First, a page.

THE LATEST MEMORANDUM to President Carter on inflation is one of the more interesting of the recent leaks from the White House. Sometimes leaked documents are important because they foreshadow changes in policy; this one, unfortunately, doesn't belong in that category. Sometimes leaks reveal deep internal debates over major decisions; but this one isn't that sort either. It deserves notice simply because it lists some of the things that a president can do, and ought to be doing now, to hold down the inflation rate. The signals of future trouble with prices are not passing unnoticed, evidently, at the White House. Two months ago Mr. Carter spoke of anti-inflation policy. But under the pressure of various crises and necessities, he has neglected it ever since.

Mr. Carter's approach to inflation has taken a form that seems increasingly to be characteristic of this administration.He set goals, trimmed them with rhetoric, and then went off to other things as though those goals were somehow going to achieve themselves without further attention. Nothing is less likely. Working down an inflation rate is one of the most difficult and painful of exercises for any government. It's not Mr. Carter's original plan for shaving down the inflation rate that's wrong. It's the absence of any follow-through. The administration keeps finding itself in jams, the solution to each of which is bought with a little more inflation.

One current example is the coal strike. The administration badly wants to get it over. The settlement would raise wages 37 percent over three years. But the administration has been leaning on the companies to be accommodating and get the miners back to work. That's going to make it awkward for the president to do much when the electric utilities and the steel makers raise prices, over the next year or two, to pass on the higher costs of fuel.

Another example is the relation between the newest farm bill and the ratification of the Panama Canal treaties. It was only last summer when Congress enacted the comprehensive revision of the farm legislation. But this winter farmers have been protesting low prices and angrily lobbying Congress. Now other expensive bills are moving along in the Senate. Emergency loans to the farmers are justified, but these bills would provide huge increases in payments to farmers to cut production. That is exactly the wrong road to take, and would lead to steep increases in food prices ahead. But the administration has been anxiously bartering for senator's votes on the treaties, and it is evidently dropping its opposition to these additional farm payments despite the inflationary implications.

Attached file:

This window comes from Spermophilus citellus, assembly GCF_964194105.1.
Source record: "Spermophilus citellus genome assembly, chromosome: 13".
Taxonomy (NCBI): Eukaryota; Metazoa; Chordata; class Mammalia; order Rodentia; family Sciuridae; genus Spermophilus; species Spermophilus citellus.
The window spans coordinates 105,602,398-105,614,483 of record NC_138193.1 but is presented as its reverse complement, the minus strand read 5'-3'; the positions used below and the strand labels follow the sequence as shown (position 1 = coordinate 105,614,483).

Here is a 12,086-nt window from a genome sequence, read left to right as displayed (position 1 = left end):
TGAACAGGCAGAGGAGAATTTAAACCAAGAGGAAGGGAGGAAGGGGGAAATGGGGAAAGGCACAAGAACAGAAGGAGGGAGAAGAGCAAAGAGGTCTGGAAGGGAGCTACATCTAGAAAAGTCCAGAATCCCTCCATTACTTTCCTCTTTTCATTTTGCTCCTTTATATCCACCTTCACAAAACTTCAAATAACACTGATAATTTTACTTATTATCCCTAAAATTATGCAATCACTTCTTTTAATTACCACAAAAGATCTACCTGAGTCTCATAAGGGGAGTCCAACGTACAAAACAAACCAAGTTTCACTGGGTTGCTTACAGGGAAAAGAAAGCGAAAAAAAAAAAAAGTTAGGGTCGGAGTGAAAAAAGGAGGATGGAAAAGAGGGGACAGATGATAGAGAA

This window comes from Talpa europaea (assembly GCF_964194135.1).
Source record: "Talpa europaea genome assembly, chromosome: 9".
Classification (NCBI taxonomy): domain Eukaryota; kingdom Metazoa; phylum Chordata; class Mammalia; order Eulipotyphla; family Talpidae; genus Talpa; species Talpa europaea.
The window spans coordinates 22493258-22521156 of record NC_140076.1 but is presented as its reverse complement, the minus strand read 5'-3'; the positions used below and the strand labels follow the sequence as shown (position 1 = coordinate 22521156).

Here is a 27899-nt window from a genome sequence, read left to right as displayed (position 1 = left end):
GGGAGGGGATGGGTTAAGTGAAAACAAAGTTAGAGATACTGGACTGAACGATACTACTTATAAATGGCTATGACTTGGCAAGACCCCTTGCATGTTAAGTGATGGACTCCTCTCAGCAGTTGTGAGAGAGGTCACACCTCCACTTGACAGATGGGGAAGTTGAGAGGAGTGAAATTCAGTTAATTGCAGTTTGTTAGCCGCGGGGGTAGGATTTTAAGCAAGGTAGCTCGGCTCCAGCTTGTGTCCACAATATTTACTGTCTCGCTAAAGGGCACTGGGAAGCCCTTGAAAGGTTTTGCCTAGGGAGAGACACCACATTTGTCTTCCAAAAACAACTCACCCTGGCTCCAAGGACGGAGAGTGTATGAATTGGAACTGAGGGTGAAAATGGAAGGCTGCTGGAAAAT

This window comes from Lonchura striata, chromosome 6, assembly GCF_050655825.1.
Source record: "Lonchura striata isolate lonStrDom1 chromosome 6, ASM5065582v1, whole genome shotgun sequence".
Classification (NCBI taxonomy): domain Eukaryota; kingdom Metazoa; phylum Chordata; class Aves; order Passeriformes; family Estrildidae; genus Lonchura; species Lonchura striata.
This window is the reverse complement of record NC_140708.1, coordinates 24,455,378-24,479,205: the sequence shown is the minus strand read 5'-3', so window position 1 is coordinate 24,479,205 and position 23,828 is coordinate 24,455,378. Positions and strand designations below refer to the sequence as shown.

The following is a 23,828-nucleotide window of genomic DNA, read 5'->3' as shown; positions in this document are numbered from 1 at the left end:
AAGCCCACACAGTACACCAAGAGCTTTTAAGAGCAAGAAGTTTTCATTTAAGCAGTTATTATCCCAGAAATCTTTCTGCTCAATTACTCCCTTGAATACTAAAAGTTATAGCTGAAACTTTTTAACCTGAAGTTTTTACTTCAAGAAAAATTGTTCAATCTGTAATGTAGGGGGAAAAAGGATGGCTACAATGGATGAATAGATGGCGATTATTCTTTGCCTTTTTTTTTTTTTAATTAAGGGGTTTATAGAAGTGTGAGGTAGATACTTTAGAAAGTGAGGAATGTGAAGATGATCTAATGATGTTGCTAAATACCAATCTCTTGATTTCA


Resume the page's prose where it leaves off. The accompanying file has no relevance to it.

The leaked memo to Mr. Carter came from Barry Bosworth, the head of his Council on Wage and Price Stability. He offered an inventory of suggestions for restraining costs of both labor and goods. The president could hold down the federal pay increases to set an example. He could require regulatory agencies to compute the inflationary effects of their decisions. He could try to rescue his bill to control hospital costs; it's currently stuck in a House subcommittee. He could expand meat imports, as a check on prices that have been going up exceptionally fast in recent months. These proposals are neither new nor radical. They are only examples of a much longer list of actions and positions that a determined campaign against inflation would require.

When Mr. Carter first campaigned for election, he was the only Democratic candidate who strongly emphasized the urgent need to control inflation. That is one of the reasons he won the nomination. But since he took office he has been dealing with smaller constituencies with their narrowly focused demands. In one decision after another, long-term wage and price stability is getting a second priority as he tries to resolve the crises of the moment. Mr. Carter keeps saying that he still believes in holding down inflation, as a general position. True, but a general position doesn't count for much when all of the specific cases go the other way.